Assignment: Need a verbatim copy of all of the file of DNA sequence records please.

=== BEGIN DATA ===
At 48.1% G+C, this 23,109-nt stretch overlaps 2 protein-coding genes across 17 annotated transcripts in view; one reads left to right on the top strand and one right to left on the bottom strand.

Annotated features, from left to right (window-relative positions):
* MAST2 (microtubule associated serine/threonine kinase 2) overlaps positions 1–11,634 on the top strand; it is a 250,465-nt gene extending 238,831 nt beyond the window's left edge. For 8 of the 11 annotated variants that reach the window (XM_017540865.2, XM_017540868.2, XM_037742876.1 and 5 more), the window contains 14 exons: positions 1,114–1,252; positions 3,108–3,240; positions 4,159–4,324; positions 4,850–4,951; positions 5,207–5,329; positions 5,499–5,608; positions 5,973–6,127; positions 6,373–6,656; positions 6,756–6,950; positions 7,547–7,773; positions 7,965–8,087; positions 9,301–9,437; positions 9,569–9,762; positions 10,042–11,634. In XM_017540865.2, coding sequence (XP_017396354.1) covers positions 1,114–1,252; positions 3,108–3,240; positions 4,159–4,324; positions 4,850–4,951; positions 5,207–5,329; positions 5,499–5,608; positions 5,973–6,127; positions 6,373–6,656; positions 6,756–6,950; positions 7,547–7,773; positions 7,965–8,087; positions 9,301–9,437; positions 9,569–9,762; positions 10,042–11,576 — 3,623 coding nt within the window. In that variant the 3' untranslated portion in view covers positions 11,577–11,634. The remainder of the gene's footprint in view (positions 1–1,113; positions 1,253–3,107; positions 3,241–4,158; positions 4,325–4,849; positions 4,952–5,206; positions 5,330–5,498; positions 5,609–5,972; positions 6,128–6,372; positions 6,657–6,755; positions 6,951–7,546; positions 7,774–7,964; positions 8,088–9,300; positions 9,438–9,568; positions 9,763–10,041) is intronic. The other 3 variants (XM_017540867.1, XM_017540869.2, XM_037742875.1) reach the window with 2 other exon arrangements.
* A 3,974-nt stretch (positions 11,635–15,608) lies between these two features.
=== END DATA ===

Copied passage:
At 48.1% G+C, this 23,109-nt stretch overlaps 2 protein-coding genes across 17 annotated transcripts in view; one reads left to right on the top strand and one right to left on the bottom strand.

Annotated features, from left to right (window-relative positions):
* MAST2 (microtubule associated serine/threonine kinase 2) overlaps positions 1–11,634 on the top strand; it is a 250,465-nt gene extending 238,831 nt beyond the window's left edge. For 8 of the 11 annotated variants that reach the window (XM_017540865.2, XM_017540868.2, XM_037742876.1 and 5 more), the window contains 14 exons: positions 1,114–1,252; positions 3,108–3,240; positions 4,159–4,324; positions 4,850–4,951; positions 5,207–5,329; positions 5,499–5,608; positions 5,973–6,127; positions 6,373–6,656; positions 6,756–6,950; positions 7,547–7,773; positions 7,965–8,087; positions 9,301–9,437; positions 9,569–9,762; positions 10,042–11,634. In XM_017540865.2, coding sequence (XP_017396354.1) covers positions 1,114–1,252; positions 3,108–3,240; positions 4,159–4,324; positions 4,850–4,951; positions 5,207–5,329; positions 5,499–5,608; positions 5,973–6,127; positions 6,373–6,656; positions 6,756–6,950; positions 7,547–7,773; positions 7,965–8,087; positions 9,301–9,437; positions 9,569–9,762; positions 10,042–11,576 — 3,623 coding nt within the window. In that variant the 3' untranslated portion in view covers positions 11,577–11,634. The remainder of the gene's footprint in view (positions 1–1,113; positions 1,253–3,107; positions 3,241–4,158; positions 4,325–4,849; positions 4,952–5,206; positions 5,330–5,498; positions 5,609–5,972; positions 6,128–6,372; positions 6,657–6,755; positions 6,951–7,546; positions 7,774–7,964; positions 8,088–9,300; positions 9,438–9,568; positions 9,763–10,041) is intronic. The other 3 variants (XM_017540867.1, XM_017540869.2, XM_037742875.1) reach the window with 2 other exon arrangements.
* A 3,974-nt stretch (positions 11,635–15,608) lies between these two features.